Today’s mailbag is dedicated to the people who are laughed at, made fun of and dismissed as a joke. Every day, the entire staff at The Root engages in a brutal act of bullying against certain members of our team. It’s becoming institutional and I’m tired of it.
Whenever any person suggests that we cover a story, the writers and editors here will belittle the suggested news topic and point out that we have already covered the story. They will smugly accuse the person of not reading The Root, as if they expect that person to read every story that we publish.
This has to stop.
To point out the ridiculousness of their bullying, today’s mailbag will point out that there are a lot of people who may have missed something that we wrote. There is no reason to make fun of certain people just because they may have overlooked a news item that someone here wrote.
I am “certain people.”
Today’s mailbag is dedicated to me.
This content of this first series of tweets was also DMed to me concerning an article written by staff writer Joe Jurado:
Dear Max and 1onenine9,
I share your concern about the abolition movement getting “no respect from” this publication. I agree.
Even though the prison abolitionist movement has gained a lot of recent support, The Root has repeatedly ignored the newfound love for the movement. Sure, Joe Jurado wrote that article. Sure, we covered Ava DuVernay’s 2016 documentary about this very subject, which prompted many to take a look at the injustice of prison slavery.
It’s not that we don’t respect the work of abolitionists like Max Parthas. If we knew who he was, or even listened to his podcast, we probably still wouldn’t care. But to be fair, there is a very good reason why we have overlooked those who have gotten on board the prison abolition moment.
We’ve been talking about this shit since we existed.
Before people even knew what the phrase “prison abolition” even meant, The Root has been the leading vocal advocate for this issue. Before podcasts. Before you could tweet about it. Before you could DM me on Facebook.
Before Teen Vogue got “woke” and started writing about how icky prisons were, The Root was paying prison abolitionist scholars like Robert Perkinson to write about the issue a decade ago. Way back in 2011, we hired a law professor to write about mass incarceration’s destructive toll on America. That law professor was Sherrilyn Ifill, who became the president of the Legal Defense Fund—the organization that took the lead in pushing the Obama administration to reduce the use of private prisons and end the use of mandatory minimums.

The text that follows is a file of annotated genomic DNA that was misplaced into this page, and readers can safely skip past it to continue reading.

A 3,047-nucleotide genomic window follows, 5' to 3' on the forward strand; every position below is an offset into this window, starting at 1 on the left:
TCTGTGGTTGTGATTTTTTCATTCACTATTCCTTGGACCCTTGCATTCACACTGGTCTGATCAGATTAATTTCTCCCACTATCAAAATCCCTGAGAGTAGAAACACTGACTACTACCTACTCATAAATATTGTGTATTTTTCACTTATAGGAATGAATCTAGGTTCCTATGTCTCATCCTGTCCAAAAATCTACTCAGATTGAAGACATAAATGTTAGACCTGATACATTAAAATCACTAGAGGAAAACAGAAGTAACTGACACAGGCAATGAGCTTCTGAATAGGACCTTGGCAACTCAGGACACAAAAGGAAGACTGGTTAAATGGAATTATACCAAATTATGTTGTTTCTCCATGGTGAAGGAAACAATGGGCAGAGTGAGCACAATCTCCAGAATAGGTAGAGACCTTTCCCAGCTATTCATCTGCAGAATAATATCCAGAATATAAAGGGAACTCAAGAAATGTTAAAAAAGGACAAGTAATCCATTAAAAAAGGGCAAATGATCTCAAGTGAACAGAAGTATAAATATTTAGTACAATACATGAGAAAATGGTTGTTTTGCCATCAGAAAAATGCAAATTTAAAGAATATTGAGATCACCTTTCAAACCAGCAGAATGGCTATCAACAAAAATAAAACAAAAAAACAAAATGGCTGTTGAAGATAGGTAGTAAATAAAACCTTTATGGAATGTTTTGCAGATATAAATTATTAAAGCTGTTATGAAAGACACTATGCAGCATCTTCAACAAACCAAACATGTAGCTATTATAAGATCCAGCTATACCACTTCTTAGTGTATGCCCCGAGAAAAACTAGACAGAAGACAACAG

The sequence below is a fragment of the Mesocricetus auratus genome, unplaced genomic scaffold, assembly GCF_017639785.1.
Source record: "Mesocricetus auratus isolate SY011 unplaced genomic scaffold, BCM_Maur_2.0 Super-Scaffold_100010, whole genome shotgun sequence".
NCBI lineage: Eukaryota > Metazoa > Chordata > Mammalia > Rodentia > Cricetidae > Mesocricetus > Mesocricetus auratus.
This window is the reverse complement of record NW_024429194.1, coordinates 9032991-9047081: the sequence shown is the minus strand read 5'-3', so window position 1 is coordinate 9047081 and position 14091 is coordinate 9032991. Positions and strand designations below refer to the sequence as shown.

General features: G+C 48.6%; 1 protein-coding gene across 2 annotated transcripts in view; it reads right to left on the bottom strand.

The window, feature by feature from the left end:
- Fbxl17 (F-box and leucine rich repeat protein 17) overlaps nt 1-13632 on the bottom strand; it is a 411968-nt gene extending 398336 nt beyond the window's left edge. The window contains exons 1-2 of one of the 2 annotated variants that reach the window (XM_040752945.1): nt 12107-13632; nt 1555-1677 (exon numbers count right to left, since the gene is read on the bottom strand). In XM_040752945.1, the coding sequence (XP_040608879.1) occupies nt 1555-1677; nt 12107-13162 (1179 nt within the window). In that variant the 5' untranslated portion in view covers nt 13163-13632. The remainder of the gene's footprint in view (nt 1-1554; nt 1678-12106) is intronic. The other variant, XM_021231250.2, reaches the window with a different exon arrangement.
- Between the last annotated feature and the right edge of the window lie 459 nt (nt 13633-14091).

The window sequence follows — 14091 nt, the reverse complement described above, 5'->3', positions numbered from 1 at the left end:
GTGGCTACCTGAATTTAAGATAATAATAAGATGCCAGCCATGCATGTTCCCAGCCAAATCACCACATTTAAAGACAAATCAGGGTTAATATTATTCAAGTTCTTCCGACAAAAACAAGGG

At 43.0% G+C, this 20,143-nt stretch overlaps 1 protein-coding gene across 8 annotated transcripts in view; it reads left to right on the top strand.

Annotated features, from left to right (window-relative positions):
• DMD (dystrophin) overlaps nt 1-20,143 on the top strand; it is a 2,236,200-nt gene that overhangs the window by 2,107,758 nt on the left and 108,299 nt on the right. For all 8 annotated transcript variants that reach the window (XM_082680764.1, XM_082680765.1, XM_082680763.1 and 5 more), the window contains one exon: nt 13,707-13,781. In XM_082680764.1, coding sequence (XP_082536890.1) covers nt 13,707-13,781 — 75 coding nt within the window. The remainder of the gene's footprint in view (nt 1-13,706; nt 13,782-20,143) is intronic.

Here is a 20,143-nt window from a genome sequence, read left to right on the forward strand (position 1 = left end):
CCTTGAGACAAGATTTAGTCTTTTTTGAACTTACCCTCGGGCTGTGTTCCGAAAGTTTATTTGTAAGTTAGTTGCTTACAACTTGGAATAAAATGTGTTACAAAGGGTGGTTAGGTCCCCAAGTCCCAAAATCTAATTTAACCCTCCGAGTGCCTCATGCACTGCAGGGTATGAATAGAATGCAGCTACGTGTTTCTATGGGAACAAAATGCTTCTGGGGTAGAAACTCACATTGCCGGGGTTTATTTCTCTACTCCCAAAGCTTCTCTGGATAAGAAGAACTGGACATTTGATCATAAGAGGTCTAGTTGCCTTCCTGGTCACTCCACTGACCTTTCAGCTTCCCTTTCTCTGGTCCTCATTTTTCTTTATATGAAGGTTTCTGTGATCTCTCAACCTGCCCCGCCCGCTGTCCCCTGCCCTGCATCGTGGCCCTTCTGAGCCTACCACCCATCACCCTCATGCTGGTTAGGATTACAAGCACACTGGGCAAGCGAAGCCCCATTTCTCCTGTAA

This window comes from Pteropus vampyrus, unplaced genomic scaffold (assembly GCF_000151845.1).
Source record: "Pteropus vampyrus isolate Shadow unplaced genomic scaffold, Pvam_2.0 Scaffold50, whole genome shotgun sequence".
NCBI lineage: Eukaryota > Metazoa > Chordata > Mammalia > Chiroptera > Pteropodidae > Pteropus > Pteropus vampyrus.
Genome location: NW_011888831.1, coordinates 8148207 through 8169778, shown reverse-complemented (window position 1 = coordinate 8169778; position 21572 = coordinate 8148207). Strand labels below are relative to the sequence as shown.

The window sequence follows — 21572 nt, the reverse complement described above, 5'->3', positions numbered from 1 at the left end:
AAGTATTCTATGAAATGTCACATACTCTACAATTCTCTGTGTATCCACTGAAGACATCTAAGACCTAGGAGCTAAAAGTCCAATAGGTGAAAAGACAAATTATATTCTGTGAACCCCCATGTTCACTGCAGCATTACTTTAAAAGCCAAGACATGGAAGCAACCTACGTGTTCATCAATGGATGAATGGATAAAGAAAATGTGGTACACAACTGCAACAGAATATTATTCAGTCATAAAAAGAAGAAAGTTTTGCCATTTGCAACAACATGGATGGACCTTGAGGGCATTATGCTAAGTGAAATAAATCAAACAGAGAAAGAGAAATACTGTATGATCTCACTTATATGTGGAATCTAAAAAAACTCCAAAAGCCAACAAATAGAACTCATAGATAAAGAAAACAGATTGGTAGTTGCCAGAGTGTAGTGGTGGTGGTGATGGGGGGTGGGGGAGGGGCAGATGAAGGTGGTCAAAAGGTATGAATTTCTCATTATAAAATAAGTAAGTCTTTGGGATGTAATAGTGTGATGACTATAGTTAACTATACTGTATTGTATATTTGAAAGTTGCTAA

Five years before our co-founder Henry Louis Gates Jr. was the featured historian in 13th, Nsenga Burton wrote this in The Root:
The only thing sadder than having more men in prison now than in slavery during 1850 is that many don’t understand that slavery is still legal within the prison system. Indeed, it is the only place where slavery is still legal in the United States. It is clear that our community is in trouble. What are we going to do about it?
I’d challenge anyone to find any media outlet—black or white—who has covered mass incarceration, prison reform and the evil of America’s criminal justice system more extensively than this one. And we’re still writing about it every day.
Joe Jurado knows this.
Now, I haven’t specifically asked him about his motivation for writing the article that offended you. But I imagine, after seeing our stories on the use of prison labor to fight wildfires, after writing about people dying in prison, juveniles receiving life without parole, men who wrongfully spent decades in prison, others being executed for not killing someone, ex-felons losing their constitutional right to vote and the cruel and unusual conditions of prisons across America...
I imagine how Joe felt when one of our editors told him to write about the joyous occasion of Minnesota officially ending slavery. I imagine that he thought about the importance of this bill that will not have a single impact on Minnesota’s use of prison labor. I imagine he wondered if he’d be challenged to an open debate by a guy he’s never met who just started doing a weekly podcast on the thing that he does every day and his company has been diligently working toward for years.